lawn, and in at the open door, and goes straight up-stairs with all
her open air freshness about her. The old lady sits in her chair half
asleep, her maid working beside her. Many an hour's relaxation poor
Harriet owes to Molly, who will come and sit with the old lady for
an hour or two at a time, and let her out to walk in the grounds.
"How are you to-day, Mrs. Helyar?" says Molly's bright clear voice.
And the old lady, with a half start, recognises her, and stretches
out a trembling, withered old hand, which Molly continues to hold in
hers as she kneels down beside her.
"I am still here, my dear," says the old lady, rousing up yet more. The fresh voice is pleasant to the drowsy ear, and the fresh face is
clearer to the dim eyes. "I am still here," she repeats, "a cumberer
of the ground."
"No, not that," says Molly. "We do not call the tree when the fruit
is gathered a cumberer of the ground."
She enunciates every word distinctly, and the idea reaches the
listener's mind, and she nods her head in approval.
"We know it has to wait for the spring," says Molly, speaking again,
with the enforced distinctness which gives her voice a tone of
Tears come into the attendant's eyes as she repeats the words. Everything has to be said twice over to the old lady, who nods in
response, "Ay, ay." Then she wanders off into something about
"Willie." Willie was her grandson.
Then the attendant explains that her mind is wandering a little, for
she has lately been afflicted with utter sleeplessness.
After a pause, however, she turns round with startling abruptness to
Molly, still holding her hand, and asks, "Who are you?"
"I am Molly, dear Mrs. Helyar; Molly Ashworth."
"Ay, ay, little Molly. They were very fond of each other, these two,
Molly and Willie," she says.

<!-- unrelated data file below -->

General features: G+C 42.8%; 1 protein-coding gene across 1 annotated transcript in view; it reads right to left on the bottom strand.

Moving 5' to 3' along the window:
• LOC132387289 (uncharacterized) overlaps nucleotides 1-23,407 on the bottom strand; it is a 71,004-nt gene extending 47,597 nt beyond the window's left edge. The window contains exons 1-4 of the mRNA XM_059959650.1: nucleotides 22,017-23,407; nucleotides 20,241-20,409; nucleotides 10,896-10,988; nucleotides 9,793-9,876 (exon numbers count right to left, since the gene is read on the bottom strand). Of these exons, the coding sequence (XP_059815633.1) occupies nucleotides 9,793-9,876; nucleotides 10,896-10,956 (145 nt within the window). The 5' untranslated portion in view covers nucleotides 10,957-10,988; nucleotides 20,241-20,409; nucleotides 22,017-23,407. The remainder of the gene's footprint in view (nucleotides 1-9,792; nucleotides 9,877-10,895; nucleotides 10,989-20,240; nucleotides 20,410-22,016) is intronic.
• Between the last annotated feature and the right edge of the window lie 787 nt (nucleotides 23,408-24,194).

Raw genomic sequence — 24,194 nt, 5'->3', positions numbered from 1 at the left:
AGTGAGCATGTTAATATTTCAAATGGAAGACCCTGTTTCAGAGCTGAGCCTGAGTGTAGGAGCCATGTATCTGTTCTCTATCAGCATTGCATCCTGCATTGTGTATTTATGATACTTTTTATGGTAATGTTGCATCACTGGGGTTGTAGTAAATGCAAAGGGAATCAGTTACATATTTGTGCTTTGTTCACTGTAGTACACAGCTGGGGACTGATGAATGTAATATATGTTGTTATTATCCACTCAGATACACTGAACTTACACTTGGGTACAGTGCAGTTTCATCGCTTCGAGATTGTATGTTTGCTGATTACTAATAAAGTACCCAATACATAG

Molly caresses a little longer the withered hand, then rises and
kisses Mrs. Helyar on the cheek, and steals away. But her visit is
not over. She has still to see the other ladies of the family, to
whom she is, to use a homely phrase, "welcome as flowers in May."
"We have had a delicious drive," she says, tripping in upon them. "Adelaide and I went into town today, and bought some pretty summer
dresses, and it was so bright and yet so fresh in the forest, I
thought we might meet you as we came along."
The Misses Helyar still crept out in the sunshine, while the old
lady sometimes insisted on driving out in all weathers.
"We have not cared to go out to-day," said the eldest. "Such a
strange thing happened last night. We have both had nervous
headaches all day. Has Harriet told you?"
"No," says Molly, a little mystified.
"Mamma insisted on getting into the carriage at twelve o'clock last
night, and driving about for hours," said Miss Helyar. "You know it
was a moonlight night, and she took it for day, and made Harriet
dress her; and then Harriet was obliged to call me, and I had to
wake Thomas and tell him to get out the carriage, for she sat crying
and wringing her hands, and asking to be driven 'home.'"
"Dear me, how mournful!" says Molly, her great eyes dilating with
sympathy. "And did you go with her?"
"Yes," replied Miss Helyar. "We both went, and we told Thomas to
keep as near the house as he could; but I assure you it was hours
before she would come in, and we were drenched with the dew."
"It was dreadful," said the youngest Miss Helyar, shuddering. "The
bats flew into our laps and into our very faces, and I thought the
owls would have followed them."
"I wonder some of your people did not hear us, for we were round by
the rectory, and past the churchyard wall," said the eldest.
"No one can have heard you, I think; but I wish you had knocked me
up, I might have had the power to soothe her," says Molly.
Molly had tried this power of hers before now. She had it in a